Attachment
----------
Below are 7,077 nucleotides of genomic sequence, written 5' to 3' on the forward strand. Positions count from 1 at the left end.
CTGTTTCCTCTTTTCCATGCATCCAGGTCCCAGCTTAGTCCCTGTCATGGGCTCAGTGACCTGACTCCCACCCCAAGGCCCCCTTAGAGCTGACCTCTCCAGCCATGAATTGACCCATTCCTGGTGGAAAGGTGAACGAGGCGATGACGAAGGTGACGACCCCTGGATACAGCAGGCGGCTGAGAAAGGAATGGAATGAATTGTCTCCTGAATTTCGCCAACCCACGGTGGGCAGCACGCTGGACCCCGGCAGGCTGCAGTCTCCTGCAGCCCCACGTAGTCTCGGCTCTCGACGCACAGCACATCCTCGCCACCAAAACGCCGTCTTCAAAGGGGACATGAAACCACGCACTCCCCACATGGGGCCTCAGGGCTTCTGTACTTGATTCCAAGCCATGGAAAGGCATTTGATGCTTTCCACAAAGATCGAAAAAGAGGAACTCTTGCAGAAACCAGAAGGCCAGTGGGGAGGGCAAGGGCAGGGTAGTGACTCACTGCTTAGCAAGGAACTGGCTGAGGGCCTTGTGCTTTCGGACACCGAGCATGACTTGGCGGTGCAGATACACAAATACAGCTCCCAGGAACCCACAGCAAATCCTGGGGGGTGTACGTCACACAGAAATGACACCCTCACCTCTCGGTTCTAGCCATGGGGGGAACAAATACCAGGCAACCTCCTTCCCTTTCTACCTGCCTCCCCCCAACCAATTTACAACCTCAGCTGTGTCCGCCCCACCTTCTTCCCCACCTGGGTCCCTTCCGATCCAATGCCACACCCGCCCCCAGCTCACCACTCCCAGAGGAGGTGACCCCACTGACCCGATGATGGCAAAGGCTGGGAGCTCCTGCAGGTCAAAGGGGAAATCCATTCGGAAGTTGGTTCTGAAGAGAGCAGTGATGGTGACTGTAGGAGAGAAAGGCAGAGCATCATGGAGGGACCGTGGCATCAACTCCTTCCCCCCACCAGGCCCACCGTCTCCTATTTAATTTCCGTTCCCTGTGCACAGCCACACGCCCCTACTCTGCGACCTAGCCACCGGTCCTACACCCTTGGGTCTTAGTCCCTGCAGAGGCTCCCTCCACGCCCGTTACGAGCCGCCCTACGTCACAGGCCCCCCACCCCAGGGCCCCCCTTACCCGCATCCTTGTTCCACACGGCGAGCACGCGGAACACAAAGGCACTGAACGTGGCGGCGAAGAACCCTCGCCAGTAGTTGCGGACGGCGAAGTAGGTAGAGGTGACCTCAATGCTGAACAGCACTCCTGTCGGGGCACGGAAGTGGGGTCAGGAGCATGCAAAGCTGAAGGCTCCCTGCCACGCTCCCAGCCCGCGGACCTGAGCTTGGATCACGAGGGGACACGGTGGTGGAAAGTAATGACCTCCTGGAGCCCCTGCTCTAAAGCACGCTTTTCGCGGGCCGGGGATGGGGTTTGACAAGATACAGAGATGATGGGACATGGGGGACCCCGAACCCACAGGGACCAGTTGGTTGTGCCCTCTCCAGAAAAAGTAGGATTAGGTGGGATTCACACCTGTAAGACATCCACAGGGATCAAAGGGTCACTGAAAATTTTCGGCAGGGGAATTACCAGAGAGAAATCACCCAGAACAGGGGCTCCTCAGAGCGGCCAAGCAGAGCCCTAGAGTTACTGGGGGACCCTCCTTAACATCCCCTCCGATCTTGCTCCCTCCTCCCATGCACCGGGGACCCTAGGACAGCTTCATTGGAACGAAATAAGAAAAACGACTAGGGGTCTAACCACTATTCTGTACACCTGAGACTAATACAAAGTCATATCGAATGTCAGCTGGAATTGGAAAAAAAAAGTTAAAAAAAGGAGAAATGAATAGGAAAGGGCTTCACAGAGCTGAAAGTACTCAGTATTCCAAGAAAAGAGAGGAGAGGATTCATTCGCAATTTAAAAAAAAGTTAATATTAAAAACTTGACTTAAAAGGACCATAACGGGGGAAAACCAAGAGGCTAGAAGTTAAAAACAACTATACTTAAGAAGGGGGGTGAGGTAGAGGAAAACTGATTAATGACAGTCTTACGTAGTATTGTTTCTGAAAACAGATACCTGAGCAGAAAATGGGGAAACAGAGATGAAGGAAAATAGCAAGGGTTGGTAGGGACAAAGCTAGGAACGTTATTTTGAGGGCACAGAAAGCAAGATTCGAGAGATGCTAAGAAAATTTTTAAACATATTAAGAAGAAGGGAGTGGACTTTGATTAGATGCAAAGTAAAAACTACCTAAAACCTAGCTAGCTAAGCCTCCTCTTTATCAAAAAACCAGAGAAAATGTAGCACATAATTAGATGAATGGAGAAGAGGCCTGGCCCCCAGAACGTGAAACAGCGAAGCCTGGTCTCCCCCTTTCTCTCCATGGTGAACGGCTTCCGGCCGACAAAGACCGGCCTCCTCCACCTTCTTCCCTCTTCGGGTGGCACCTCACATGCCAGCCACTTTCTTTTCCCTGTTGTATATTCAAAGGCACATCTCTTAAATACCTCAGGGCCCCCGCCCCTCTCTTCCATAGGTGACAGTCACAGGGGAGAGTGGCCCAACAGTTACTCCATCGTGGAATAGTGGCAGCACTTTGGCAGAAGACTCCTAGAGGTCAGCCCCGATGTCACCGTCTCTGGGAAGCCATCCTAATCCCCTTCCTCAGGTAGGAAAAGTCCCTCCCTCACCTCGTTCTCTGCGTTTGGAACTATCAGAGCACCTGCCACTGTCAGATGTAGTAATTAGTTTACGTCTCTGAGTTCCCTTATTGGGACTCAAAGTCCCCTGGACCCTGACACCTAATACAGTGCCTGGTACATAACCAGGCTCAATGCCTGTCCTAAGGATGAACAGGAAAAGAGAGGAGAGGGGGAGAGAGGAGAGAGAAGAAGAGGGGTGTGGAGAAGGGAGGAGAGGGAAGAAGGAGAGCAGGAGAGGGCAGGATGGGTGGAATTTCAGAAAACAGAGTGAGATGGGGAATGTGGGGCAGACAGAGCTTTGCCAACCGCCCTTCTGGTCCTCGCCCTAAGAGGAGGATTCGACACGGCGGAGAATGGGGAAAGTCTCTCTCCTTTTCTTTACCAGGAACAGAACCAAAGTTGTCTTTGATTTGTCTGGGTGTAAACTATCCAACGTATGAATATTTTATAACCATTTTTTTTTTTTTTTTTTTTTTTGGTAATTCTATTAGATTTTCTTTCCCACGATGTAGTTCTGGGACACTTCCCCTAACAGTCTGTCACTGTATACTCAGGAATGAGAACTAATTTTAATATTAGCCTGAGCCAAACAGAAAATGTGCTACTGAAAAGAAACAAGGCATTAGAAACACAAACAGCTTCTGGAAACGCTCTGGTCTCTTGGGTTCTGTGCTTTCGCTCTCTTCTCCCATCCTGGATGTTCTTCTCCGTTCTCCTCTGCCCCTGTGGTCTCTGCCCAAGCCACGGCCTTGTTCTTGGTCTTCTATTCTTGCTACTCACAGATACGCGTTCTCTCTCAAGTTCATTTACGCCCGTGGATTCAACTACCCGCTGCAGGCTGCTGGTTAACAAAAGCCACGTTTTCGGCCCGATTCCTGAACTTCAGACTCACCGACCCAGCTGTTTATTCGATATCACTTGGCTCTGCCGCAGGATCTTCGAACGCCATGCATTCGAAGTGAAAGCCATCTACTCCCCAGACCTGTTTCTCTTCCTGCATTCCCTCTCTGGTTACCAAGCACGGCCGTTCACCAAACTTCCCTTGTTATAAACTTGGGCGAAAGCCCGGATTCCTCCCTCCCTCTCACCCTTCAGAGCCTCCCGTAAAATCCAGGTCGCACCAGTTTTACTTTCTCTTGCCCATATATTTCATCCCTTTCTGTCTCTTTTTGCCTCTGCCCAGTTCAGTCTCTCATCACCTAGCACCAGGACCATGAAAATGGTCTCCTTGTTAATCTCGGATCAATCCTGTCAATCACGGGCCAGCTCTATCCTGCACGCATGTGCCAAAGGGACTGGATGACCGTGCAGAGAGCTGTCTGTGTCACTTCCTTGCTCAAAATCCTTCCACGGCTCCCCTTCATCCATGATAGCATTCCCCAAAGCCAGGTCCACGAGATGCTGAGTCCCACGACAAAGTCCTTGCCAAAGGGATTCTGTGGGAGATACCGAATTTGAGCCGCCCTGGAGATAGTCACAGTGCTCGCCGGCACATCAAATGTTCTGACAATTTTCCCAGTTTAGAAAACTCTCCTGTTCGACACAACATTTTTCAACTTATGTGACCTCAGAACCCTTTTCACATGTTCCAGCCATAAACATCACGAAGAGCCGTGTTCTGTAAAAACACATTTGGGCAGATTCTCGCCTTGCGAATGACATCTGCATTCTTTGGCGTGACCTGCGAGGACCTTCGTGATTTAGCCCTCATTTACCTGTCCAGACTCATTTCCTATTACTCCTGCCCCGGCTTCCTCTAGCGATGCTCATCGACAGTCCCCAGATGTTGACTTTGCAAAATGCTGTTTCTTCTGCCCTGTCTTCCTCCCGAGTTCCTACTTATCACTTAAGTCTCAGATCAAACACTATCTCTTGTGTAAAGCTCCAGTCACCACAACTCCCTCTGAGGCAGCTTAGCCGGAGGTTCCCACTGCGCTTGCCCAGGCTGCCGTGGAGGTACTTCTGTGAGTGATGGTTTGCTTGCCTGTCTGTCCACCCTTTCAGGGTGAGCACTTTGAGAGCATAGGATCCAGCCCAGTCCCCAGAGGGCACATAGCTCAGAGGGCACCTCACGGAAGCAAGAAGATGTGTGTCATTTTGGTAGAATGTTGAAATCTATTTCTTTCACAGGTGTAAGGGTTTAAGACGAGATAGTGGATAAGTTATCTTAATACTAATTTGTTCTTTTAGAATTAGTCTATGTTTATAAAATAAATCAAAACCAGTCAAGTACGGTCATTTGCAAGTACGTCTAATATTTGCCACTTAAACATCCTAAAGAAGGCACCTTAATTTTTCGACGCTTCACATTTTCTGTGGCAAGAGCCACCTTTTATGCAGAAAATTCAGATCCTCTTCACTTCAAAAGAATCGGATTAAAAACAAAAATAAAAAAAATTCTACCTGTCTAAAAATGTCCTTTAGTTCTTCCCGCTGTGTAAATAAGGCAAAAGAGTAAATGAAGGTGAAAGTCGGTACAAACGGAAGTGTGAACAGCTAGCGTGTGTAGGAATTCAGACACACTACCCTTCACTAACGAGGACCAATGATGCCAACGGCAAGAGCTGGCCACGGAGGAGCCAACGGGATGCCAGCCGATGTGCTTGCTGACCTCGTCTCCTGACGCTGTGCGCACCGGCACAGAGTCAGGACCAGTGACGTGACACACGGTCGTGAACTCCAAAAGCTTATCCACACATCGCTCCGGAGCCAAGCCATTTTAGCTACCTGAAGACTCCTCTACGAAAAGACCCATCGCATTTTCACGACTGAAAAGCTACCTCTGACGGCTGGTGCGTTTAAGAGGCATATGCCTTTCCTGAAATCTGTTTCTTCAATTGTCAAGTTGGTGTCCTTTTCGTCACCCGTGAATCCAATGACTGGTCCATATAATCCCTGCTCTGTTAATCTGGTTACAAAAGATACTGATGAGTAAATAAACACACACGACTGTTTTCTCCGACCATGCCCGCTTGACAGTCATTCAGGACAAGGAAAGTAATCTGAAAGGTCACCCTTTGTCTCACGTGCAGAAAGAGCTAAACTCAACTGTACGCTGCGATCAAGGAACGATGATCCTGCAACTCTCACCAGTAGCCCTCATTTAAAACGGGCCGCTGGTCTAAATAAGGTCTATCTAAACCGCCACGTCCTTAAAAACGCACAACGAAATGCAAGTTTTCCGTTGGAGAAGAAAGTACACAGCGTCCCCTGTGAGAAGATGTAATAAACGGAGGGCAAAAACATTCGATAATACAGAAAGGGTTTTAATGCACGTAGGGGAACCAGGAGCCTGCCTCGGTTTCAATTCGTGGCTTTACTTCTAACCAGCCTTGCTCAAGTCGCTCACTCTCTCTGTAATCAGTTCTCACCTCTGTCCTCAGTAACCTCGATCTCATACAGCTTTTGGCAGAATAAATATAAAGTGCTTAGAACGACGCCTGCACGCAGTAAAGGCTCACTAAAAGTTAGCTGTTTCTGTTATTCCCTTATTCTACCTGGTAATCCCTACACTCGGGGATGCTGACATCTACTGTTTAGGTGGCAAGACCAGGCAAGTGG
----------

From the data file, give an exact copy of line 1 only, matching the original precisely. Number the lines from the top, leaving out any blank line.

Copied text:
Below are 7,077 nucleotides of genomic sequence, written 5' to 3' on the forward strand. Positions count from 1 at the left end.